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Russia: Yeltsin Delivers Strong Speech To Parliament

By Floriana Fossato and Lindsay Percival

Moscow, 6 March 1997 (RFE/RL) - Russian President Boris Yeltsin sharply criticized the government today and warned that personnel changes will be made very soon. In his annual address to parliament, carried live on national television, Yeltsin said the time had come to restore order in the country.

He criticized the government for failing to resolve the country's problems and said he will announce a cabinet shake-up in the coming days.

Yeltsin, speaking to both houses of parliament, said that most of the promises given to people by Russia's leadership had not been fulfilled. He said the public's patience had reached its limits.

Yeltsin, who looked strong and confident during the 25-minute address, also spoke about government corruption, chaos in the military and rampant crime. He criticized those officials who he said were fond of a luxurious lifestyle while teachers and doctors go without pay for months. He also said he opposed changes to the constitution aimed at weakening his presidential powers.

Turning to the issue of NATO's eastwards expansion, Yeltsin said the move was an attempt by the alliance to squeeze Russia out of Europe and leave it politically isolated. But he said he hoped his summit meeting with U.S. president Bill Clinton later this month would give a fresh impulse to relations between the two countries.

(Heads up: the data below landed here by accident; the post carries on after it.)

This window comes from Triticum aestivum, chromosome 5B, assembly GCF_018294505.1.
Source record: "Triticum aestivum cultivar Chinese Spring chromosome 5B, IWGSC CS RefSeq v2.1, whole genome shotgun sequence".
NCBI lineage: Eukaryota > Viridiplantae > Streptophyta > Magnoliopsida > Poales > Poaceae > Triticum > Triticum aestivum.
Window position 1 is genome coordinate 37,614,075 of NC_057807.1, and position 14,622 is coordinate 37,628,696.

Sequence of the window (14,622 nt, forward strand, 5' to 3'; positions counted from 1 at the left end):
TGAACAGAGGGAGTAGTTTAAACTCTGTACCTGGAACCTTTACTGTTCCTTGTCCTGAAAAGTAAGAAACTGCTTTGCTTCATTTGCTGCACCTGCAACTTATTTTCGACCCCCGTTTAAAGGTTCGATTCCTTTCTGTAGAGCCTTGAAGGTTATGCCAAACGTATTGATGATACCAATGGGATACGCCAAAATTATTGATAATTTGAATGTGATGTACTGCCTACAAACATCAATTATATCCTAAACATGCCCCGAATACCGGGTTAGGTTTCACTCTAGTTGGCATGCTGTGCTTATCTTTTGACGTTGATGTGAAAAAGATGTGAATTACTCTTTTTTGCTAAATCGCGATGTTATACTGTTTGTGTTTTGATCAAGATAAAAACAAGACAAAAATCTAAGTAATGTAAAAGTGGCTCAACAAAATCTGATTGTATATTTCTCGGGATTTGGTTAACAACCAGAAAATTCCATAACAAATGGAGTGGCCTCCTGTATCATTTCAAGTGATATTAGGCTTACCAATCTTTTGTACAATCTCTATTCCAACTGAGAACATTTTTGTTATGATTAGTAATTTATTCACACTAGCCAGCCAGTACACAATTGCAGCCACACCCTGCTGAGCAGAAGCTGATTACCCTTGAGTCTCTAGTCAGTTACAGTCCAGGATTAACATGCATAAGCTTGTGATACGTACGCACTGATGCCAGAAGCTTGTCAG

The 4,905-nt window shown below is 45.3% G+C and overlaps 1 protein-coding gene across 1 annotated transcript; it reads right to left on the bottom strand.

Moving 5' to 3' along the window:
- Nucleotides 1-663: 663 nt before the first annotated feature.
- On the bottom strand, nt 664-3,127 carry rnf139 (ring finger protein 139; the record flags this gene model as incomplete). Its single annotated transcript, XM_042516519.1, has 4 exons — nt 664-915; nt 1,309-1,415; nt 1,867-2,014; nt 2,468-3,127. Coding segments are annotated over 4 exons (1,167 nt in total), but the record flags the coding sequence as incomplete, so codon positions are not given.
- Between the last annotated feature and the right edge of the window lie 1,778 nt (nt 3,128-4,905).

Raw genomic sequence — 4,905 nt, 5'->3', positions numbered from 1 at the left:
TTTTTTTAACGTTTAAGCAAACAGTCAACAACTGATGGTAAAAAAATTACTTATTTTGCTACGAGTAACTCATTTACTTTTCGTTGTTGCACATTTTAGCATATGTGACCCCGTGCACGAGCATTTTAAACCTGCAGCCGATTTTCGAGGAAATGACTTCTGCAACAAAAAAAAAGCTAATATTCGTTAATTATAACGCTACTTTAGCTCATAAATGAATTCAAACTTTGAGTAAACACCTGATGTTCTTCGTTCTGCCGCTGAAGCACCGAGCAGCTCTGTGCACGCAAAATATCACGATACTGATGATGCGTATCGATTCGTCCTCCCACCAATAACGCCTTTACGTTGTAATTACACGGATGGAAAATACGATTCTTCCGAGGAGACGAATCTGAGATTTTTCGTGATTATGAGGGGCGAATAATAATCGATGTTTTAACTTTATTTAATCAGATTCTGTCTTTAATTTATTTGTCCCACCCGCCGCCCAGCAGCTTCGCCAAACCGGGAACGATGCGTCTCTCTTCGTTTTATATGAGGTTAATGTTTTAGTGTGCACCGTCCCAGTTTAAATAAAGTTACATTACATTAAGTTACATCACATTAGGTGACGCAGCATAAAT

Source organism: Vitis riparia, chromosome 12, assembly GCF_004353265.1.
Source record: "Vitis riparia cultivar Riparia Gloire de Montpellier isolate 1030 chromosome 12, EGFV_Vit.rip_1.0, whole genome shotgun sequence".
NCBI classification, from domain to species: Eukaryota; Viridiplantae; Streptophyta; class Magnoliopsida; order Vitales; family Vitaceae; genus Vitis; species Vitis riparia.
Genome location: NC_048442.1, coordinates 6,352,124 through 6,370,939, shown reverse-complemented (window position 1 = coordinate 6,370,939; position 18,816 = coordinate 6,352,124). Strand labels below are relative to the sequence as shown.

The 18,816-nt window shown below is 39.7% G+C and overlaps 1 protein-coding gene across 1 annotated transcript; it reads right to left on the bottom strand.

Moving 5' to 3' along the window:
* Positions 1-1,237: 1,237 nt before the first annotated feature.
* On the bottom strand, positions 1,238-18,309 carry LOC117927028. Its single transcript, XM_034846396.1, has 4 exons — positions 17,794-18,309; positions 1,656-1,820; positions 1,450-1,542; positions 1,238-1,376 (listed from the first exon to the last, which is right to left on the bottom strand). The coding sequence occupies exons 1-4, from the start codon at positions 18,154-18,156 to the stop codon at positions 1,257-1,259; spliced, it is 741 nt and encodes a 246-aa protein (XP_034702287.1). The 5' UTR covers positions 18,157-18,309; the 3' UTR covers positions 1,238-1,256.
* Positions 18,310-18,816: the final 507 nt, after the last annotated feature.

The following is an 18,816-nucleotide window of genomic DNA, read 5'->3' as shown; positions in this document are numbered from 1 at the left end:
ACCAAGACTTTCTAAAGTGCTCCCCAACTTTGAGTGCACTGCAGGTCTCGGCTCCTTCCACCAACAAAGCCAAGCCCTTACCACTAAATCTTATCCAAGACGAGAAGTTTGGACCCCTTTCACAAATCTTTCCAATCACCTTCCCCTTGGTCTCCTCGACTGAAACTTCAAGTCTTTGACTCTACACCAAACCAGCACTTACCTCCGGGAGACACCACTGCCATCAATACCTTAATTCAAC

His speech was a summary of a longer written address distributed to parliament. In the text Yeltsin writes that the country's leadership had made what he called blunders and mistakes in handling the Chechen crisis. It was his most important speech since returning to the Kremlin following a long illness. State Duma speaker Gennady Seleznyov, speaking after Yeltsin, says the president's comments on the importance of the law had hit the mood of parliament.

Russian communist party leader Gennady Zyuganov said Yeltsin's address to parliament today was meaningless.

Zyuganov, who heads the largest opposition faction in the communist and nationalist dominated Duma, said Yeltsin's speech was miserable, helpless, buffoonery without any real content behind it. He said it lacked analysis and any concrete details on how reforms will be carried out.

Zyuganov, who ran unsuccessfully against Yeltsin in the 1996 presidential elections, also denied the speech proved the Kremlin leader had got over his ill health.

Zyuganov said Yeltsin was not at all on form. Television pictures, however, showed Yeltsin looking noticeably stronger and healthier during the 25-minute address.